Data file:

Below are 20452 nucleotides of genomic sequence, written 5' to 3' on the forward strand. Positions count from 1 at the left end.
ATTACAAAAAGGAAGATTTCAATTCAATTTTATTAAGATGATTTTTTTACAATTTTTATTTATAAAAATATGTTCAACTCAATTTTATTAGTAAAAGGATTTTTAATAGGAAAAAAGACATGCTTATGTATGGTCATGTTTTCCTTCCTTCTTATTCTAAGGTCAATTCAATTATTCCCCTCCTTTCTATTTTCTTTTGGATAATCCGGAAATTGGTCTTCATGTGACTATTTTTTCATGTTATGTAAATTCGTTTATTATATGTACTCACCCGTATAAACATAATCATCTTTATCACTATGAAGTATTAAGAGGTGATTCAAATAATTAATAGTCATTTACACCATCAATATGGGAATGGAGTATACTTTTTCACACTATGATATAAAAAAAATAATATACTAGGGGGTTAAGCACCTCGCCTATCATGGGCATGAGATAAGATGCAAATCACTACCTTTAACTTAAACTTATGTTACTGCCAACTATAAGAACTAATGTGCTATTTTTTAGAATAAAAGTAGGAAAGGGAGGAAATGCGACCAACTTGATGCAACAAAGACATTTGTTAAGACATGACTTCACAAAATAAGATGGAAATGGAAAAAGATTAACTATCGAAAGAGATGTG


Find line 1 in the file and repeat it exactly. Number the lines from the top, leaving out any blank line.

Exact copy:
Below are 20452 nucleotides of genomic sequence, written 5' to 3' on the forward strand. Positions count from 1 at the left end.